Candlelight in a Storm : Book Review
Book Name: Candlelight in a Storm
Author: Naveen Sridhar (Germany)
Published by: authorHouse
Reviewed by: Alok Mishra
Let me have the liberty to start it with a quote from the book:
“There are events in one’s life that one would like to forget the very next day but will linger and haunt the life for decades.” pp 185.
I would further my steps even more and would change the ‘decades’ to life! And it happens! Coming back to the book, I got this beautiful pile of memoirs in the form of a book Candlelight in a Storm from a very remarkable scientist (and now author as well) Naveen Sridhar from Germany, who, by this time, happens to be a good friend of mine. This is novel, no doubt; however, once you start reading it, it feels like you are taking out the different layers of shrouds and something is about to come. It is about the life of a woman, another woman, a man, another man and eventually every person who had ‘tough times’ during the aftermath of Nazi regime and thereafter. However, rightly sums up the author himself in the preface:
“The protagonist in this story is representative of all those, past and present, affected by difficult days at a young age.”
Once you begin the book, you feel with the flow; you suffer when the people in book suffer and you rejoice even with their smallest scale of satisfaction. To be honest, it is a non-fiction style of fiction; the author is narrating the true events with the least (or perhaps a naught) colouring up. That is why you connect with the pages as you move on. In a fiction, you might feel the thrill about what happens next. However, that thrill is limited in your conscious as you know things are in the hands of the lord on this land – the author. But in the case of Candlelight in a storm, you are genuinely engaged to know what might come next; you know very soon that the author is narrating something that really happened.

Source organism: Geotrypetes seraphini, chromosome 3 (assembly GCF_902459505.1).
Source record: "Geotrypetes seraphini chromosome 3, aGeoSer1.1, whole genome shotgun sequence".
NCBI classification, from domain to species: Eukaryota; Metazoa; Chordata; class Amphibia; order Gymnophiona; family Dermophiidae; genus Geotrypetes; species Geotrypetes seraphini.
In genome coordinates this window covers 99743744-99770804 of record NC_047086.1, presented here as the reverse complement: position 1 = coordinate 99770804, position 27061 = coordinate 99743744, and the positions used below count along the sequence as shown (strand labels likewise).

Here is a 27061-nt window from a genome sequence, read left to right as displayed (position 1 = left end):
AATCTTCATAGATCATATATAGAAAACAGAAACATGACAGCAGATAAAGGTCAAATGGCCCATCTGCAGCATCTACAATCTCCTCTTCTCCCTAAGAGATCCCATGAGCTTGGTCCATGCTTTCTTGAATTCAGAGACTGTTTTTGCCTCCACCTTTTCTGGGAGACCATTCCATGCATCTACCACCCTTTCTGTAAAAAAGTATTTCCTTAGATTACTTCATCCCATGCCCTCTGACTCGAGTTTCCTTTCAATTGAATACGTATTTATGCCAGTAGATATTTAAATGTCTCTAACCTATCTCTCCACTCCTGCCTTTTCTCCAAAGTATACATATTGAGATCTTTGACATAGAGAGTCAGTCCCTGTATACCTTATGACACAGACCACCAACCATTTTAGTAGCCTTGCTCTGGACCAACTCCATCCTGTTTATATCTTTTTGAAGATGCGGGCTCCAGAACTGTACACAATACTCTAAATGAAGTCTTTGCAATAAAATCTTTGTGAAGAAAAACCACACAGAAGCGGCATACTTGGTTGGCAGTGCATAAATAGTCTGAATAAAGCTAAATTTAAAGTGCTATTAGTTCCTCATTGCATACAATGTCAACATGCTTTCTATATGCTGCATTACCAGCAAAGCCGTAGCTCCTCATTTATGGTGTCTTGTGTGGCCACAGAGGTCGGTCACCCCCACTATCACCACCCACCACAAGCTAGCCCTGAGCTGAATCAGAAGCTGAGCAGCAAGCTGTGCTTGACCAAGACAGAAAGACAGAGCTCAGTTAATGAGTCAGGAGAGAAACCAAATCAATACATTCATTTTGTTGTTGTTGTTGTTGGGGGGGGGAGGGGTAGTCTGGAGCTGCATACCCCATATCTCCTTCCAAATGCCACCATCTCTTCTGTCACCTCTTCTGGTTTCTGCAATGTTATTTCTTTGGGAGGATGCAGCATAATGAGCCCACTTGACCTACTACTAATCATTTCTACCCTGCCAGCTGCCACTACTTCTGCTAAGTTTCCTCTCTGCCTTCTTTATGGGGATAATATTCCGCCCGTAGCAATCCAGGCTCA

To cut the book short, it starts with exodus and ends with a rebirth. The story of a woman that eventually is shared with her daughter, son-in-law, and grandchildren. It is justified in the story why the author has subtitled it ‘Born to be a Berliner’. Some parts are there in the book that I must share with you. On page no. 155, the event that features a ‘dressed-up foreigner in company of a blond doll’ is something that strikes me. It openly attacks the ‘sheep walk’ mind-set of people who cannot trust a person even if it’s the question of a life! However, how much have we contributed to win this distrust of people? It compelled me to think! Another interesting feature that the book owns is its naming of the sub-chapters. For instance, you will go through the chapter named ‘man proposes’ and very next you will see ‘god disposes’! It keeps the humour of the book alive. I would like to hail Naveen to present very beautifully a foreigner’s account of visiting India. The experience and a way to present that experience:
“I never thought I would live long enough to have such a fantastic experience [visiting India].”
And at last, I would also like to sum up the book with:
“She had lived all her life within a radius of some 500 miles, but she had lived through all kinds of regimes and authorities. Born in Kaiser’s empire, she had seen its dissolution, the failed Weimar republic followed by the ravages of Hitler’s Reich, then fleeting to the East, she had caught up in the American occupied zone, succeeded by the Soviet occupation and had to witness the ascent or descent of the German Democratic Republic. Back in West Berlin, she lived in an occupied zone of three Allies. Her last years she had spent in the free State of Bavaria, a part of the West German Republic, and ultimately of united Germany. Wow!” pp 226.
The bottom line is, indeed, if you interest in Post-World War II, you will get the insights about conditions of India, Germany and the UK! Get a copy and have a pleasant reading of the true events peered with a beautiful narrative by Naveen.